This program is starting to open my eyes and make me realize that I am 100% an achiever. I aim to do everything I possibly can, please as many people as I can and most importantly, I’m hurting myself because of it. A normal 24-year-old would not try and run tech for a YMCA Convention, single- handedly host 15 college speech and debate programs, play in 4 different soccer leagues, run the social media for 3 different organizations and be a newlywed. That’s insane. It’s no secret that I am a people pleaser. I always want people to be happy, and if that means at the expense of myself, I am more than willing to do it.


While I have been told it is never a bad thing to do as much as you can, I have learned that accepting more responsibility than you should is not a strength, but a weakness. While I try to do everything that I possibly can, if I try to do too much, it becomes devalued and I’m unable to give my full attention. Throughout my entire life I have been focusing and participate in most things that I have a passion for: chess, clarinet, soccer, speech. I was blessed with the opportunity to receive the proper coaches, teachers to aid in my passions. And while there will always be a debate about focusing and harnessing your skills and passions into a few, selective or broadening them even further, I have come to the conclusion that at the end of the day, if you’re happy with the end result, then that’s all that matters.


I’m tired. While I am attempting to complete so many tasks and help out every single person I come into contact with, I understand that sometimes, prioritizing your needs is a necessity. My yearning for having positive emotions from my friends and people I’ve met out here, while with good intentions, is hurting me. This may seem like something pretty basic to see and to understand, but coming from a background where I was taught to literally put other people first is a hard adjustment. I have become blinded by my desire to be a people pleaser to the point of physically and mentally exhausting my body. At the speech tournament I hosted, I didn’t sleep or eat for almost 60 hours, while editing and updating social media, then drove directly back and played two soccer games back to back, all the while trying to spend quality time with my wife. Learning a balance in my life is a huge necessity and I am improving on it. But the days of spreading myself out so thin that I snap is something that cannot happen anymore, and will not.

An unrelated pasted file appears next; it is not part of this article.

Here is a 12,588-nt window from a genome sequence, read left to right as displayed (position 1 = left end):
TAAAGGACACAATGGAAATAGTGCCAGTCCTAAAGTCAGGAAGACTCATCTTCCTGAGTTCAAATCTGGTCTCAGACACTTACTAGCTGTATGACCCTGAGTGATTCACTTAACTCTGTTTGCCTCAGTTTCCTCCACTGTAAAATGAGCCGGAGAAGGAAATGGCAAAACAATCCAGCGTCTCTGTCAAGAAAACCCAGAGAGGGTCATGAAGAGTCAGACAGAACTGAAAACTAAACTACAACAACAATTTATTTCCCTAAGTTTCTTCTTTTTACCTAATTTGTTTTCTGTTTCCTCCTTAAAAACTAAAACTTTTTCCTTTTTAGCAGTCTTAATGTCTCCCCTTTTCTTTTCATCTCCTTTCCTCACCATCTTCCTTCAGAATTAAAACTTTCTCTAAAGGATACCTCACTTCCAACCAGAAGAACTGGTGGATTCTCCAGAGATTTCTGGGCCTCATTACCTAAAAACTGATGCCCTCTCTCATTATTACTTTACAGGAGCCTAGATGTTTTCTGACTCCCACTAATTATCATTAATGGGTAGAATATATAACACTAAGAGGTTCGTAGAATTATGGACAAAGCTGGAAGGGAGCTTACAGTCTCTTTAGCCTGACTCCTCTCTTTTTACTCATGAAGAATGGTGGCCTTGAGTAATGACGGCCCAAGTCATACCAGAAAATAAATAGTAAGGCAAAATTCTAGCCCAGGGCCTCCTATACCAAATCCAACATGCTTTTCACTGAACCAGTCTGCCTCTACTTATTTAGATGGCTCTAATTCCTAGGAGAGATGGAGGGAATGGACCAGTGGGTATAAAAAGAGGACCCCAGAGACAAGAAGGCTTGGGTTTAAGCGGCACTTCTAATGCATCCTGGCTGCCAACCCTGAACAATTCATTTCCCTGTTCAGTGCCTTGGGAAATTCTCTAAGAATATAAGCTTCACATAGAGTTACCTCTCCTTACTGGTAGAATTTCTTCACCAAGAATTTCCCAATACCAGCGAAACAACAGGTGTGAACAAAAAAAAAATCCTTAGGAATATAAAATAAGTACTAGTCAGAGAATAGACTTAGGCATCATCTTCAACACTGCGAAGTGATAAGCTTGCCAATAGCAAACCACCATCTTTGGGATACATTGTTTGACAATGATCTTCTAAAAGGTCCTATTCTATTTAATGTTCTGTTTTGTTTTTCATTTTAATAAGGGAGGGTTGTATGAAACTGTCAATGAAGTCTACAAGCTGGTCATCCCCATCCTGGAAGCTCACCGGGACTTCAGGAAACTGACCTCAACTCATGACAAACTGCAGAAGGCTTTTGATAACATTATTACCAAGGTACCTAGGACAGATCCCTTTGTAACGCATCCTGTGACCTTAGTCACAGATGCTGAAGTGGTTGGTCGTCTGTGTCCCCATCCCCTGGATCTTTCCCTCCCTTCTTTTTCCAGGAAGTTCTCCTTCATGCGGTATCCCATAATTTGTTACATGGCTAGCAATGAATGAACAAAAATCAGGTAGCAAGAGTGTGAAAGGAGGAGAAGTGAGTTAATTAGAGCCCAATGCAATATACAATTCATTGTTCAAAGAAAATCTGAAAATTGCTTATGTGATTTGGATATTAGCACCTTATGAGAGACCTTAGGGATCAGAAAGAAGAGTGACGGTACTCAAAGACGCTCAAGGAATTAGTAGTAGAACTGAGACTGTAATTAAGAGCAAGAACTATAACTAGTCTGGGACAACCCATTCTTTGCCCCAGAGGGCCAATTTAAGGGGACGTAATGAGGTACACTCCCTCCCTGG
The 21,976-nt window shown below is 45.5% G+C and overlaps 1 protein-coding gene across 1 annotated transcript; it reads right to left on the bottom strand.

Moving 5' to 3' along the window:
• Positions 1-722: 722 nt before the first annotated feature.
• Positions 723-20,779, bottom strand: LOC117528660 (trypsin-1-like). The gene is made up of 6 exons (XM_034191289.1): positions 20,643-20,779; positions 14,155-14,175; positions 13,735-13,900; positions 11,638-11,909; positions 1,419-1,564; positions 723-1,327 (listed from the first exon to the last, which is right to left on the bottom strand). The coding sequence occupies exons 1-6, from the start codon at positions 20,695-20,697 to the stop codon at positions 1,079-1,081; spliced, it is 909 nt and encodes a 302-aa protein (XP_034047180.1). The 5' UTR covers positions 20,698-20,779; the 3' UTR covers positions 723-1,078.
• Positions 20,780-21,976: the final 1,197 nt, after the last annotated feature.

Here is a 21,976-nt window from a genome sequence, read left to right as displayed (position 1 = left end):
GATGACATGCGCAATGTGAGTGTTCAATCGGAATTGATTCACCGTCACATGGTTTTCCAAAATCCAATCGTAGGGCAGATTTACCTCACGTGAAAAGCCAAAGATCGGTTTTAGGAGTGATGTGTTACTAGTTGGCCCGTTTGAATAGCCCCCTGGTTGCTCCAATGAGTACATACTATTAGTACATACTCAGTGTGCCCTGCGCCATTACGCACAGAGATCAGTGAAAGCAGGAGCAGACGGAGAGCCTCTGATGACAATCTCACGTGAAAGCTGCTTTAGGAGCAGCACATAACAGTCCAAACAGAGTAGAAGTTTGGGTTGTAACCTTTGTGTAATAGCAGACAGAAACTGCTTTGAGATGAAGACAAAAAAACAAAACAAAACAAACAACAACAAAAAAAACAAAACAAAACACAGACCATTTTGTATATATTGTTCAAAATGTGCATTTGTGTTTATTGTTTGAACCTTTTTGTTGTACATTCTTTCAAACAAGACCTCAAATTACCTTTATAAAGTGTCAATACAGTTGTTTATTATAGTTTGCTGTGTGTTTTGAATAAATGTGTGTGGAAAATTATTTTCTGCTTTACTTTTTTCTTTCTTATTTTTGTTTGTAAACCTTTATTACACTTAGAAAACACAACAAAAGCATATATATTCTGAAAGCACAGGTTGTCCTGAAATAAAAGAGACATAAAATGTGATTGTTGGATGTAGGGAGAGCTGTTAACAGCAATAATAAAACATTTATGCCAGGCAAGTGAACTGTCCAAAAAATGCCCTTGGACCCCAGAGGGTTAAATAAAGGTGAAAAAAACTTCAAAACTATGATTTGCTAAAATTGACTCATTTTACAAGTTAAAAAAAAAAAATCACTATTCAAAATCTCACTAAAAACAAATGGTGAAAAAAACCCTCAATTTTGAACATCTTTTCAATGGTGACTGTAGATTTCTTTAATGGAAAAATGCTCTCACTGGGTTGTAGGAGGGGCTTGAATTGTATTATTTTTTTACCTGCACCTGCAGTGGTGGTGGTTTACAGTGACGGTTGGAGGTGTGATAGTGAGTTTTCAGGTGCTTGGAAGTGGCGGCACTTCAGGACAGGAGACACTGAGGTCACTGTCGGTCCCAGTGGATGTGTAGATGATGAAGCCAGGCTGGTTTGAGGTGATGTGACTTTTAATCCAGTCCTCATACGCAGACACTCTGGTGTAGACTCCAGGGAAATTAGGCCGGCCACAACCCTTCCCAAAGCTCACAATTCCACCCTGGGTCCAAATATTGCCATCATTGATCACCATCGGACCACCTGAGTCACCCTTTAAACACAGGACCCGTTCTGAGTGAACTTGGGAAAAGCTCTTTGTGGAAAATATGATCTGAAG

In blindfold chess, you play the opponent rather than the game. Instead of trying to take away the opponent’s most important piece, you instead make the opponent make a mistake. I have grown accustomed to playing the game. I continually try to win by ensuring that everyone around me is happy and that I help them in any way that I can. I know there’s nothing wrong with that, but unless I find a true balance with that, I will continue to be exhausted and feel like I’m being stretched to my breaking point. Prioritize and optimize is the name of the game. I’m just trying to get through it.




Impact Foundry

The Light

“In the beginning was the Word, and the Word was with God, and the Word was God. He was with God in the beginning. Through him all things were made; without him nothing was made that has been made. In him was life, and that life was the light of all mankind. The light shines in the darkness, and the darkness has not overcome it.”


-John 1:1-5 (NIV)

The last two months, light has been on my mind a lot. There’s a reason that it has been a significant symbol for humanity throughout the ages, whether it represents goodness, faith, knowledge, life, or something else entirely. There is an undeniable mystical and alluring quality to flames, from a tiny candle to a warming bonfire. It gives us hope and helps us see. Even a seemingly tiny amount of light can make a huge difference in a dark room. If you have somehow forgotten this, I encourage you to find a space without any windows and then light a candle in the center to see how far the light can reach.

When I was a middle school student in youth group, our pastor would light a “Christ candle” at the beginning of each teaching time to remind us that Christ is always with us. At our own campus ministry at UC Davis, The Belfry, the Christ candle in the chapel always stays lit regardless of whether someone is present. I have found comfort and solitude there when I needed to sit in my feelings without anyone around. When you live with six other people, it can sometimes be exasperating to find a place indoors to be alone. That place for me has become that chapel. Alone. With the presence of Christ, that is.

All too often the darkest and brightest moments of our lives happen near the same time. This has certainly been true for me lately, as I have been so grateful for my time in LEVN and all the experiences I have had so far, but have, at the same time, been coming to terms with the death of a friend back home. It is one thing to experience the death of a loved one when you are close by and able to say goodbye; it is a different process to be 2,000 miles away both from the person who died and the community who is grieving. When I found out she was likely not going to make it through the night, I didn’t know how to handle it. So I sought shelter in the Belfry, the darkness, and that one candle.